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Let’s again inspect the output for a regression that predicts weight based on height. The regression line looks something like this:

plot of height vs. weight with a regression line drawn through the points

Note that the units of the intercept and slope of a regression line match the units of the original variables; the intercept of this line is measured in kg, and the slope is measured in kg/cm. To make sense of the intercept (which we calculated previously as -21.67 kg), let’s zoom out on this plot:

plot of height vs. weight with a regression line drawn through the points, zoomed out so that we can see where the line crosses the y-axis (a vertical line at x=0)

We see that the intercept is the predicted value of the outcome variable (weight) when the predictor variable (height) is equal to zero. In this case, the interpretation of the intercept is that a person who is 0 cm tall is expected to weigh -21 kg. This is pretty non-sensical because it’s impossible for someone to be 0 cm tall!

However, in other cases, this value does make sense and is useful to interpret. For example, if we were predicting ice cream sales based on temperature, the intercept would be the expected sales when the temperature is 0 degrees.

To visualize the slope, let’s zoom in on our plot:

plot of height vs. weight with a regression line drawn through the points, zoomed in so that we can see that each horizontal increase of height by 1cm is associated with a 0.5 kg increase in height.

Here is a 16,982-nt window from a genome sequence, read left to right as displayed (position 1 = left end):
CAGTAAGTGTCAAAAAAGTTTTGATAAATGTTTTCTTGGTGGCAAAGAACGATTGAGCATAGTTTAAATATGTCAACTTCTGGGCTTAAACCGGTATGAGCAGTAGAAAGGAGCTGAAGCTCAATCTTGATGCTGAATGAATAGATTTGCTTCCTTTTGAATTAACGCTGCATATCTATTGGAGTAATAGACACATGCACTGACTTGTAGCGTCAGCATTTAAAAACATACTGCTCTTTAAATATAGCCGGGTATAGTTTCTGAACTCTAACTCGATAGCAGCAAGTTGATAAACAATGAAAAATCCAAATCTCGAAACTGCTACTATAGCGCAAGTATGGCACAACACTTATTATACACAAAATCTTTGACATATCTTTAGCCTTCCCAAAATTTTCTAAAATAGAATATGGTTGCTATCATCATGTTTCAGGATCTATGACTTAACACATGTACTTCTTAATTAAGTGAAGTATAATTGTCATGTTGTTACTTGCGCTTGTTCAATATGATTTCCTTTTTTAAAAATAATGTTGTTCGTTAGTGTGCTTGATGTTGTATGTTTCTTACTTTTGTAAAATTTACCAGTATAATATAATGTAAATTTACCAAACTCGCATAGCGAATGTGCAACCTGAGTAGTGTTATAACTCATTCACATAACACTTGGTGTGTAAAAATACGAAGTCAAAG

Remember that slope can be thought of as rise/run — the ratio between the vertical and horizontal distances between any two points on the line. Therefore, the slope (which we previously calculated to be 0.50 kg/cm) is the expected difference in the outcome variable (weight) for a one unit difference in the predictor variable (height). In other words, we expect that a one centimeter difference in height is associated with .5 additional kilograms of weight.

Note that the slope gives us two pieces of information: the magnitude AND the direction of the relationship between the x and y variables. For example, suppose we had instead fit a regression of weight with minutes of exercise per day as a predictor — and calculated a slope of -.1. We would interpret this to mean that people who exercise for one additional minute per day are expected to weigh 0.1 kg LESS.

Instructions

1.

Checkpoint: The intercept for the OLS regression model predicting score based on hours_studied is 43. In interpretations.txt give a one-sentence interpretation of the intercept for this model. Does this intercept make sense in real life?

Click Run after you’ve written your interpretation.

2.

The slope for the OLS regression model predicting score based on hours_studied is 9.8. In interpretations.txt give a one-sentence interpretation of the intercept for this model.

Click Run after you’ve written your interpretation.

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